Research Highlights: Researchers provide first insight into arbuscular mycorrhizal fungi found in desert habitats

Researchers provide first insight into arbuscular mycorrhizal fungi found in desert habitats

  • Deserts fill a significant part of the Earth’s surface and continue to expand due to an effect of climate change.
  • Arbuscular mycorrhiza is a type of fungal root in which the symbiont fungus enters the root’s cortical cell of a vascular plant.[1]
  • Mutualistic arbuscular mycorrhizal fungi may be important in plant roots, particularly in drought stressed environment such as deserts.
  • Researchers provide the characterization of the arbuscular mycorrhizal fungi found in several desert locations around the world.
  • Researchers utilized Illumina MiSeq and sequenced arbuscular mycorrhizal fungal DNA from desert soil samples in six different geographic locations.
  • Researchers recorded 50 arbuscular mycorrhizal fungal phylotypes.
  • Phylotype is an overall similarity used to classify several organisms into a group according to their phenetic relationship.[2]
  • The most common family found was Glomeraceae.
  • Researchers also found Claroideoglomeraceae, Diversisporaceae, and Acaulosporaceae however, their frequencies and abundances were low.
  • The site with the highest diversity was in Israel’s Negev desert with 35 virtual taxa.
  • Sites in Argentina, Australia, Kazakhstan and United States were found to have lower richness and diversity.
  • Saudi Arabian desert which has harsh conditions yielded low richness with only three Diversispora virtual taxa.
  • Although the arbuscular mycorrhizal fungal taxa recorded in the desert were mostly ecological and geographically widespread, four out of the six sites constitute more desert-associated taxa than expected at random.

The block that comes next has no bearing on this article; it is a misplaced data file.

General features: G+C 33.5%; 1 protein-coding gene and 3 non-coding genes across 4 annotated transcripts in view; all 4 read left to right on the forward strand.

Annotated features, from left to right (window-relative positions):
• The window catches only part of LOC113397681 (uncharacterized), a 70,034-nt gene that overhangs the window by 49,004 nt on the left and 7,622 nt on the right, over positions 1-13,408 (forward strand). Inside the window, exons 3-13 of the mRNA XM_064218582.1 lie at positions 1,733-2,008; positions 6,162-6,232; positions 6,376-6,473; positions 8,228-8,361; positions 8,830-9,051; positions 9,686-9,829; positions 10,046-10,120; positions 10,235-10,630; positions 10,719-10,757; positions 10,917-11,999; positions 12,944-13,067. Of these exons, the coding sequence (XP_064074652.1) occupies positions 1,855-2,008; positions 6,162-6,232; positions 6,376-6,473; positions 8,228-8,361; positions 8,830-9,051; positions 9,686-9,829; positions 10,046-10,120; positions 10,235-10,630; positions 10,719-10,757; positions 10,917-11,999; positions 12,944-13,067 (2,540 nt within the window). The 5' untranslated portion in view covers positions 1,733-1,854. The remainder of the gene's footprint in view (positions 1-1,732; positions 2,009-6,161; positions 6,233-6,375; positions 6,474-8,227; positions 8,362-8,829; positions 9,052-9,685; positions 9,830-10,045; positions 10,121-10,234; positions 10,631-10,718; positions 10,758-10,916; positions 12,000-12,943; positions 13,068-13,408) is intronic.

• The phylogenetic/taxonomic composition of arbuscular mycorrhizal fungal communities was mostly driven by pH.
  • Data show that desert arbuscular mycorrhizal fungal community composition and diversity are dependent on ecological conditions.
  • Arbuscular mycorrhizal fungal community composition can also be related to harsh abiotic conditions.
  • Arbuscular mycorrhizal fungal virtual taxa present in soil samples were phylogenetically clustered than the global taxon pool.
  • Results suggest that desert fungal collections may have been shaped by non-random assembly mechanisms, particularly habitat filtering.
  • Climate change may likely trigger desertification in many locations and more research on arbuscular mycorrhizal fungi should be performed to understand ecosystem change.


Vasar, M., Davison, J., Sepp, S. K., Öpik, M., Moora, M., Koorem, K., Meng, Y., Oja, J., Akhmetzhanova, A. A., Al-Quraishy, S., Onipchenko, V. G., Cantero, J. J., Glassman, S. I., Hozzein, W. N., & Zobel, M. (2021). Arbuscular Mycorrhizal Fungal Communities in the Soils of Desert Habitats. Microorganisms, 9(2), 229.



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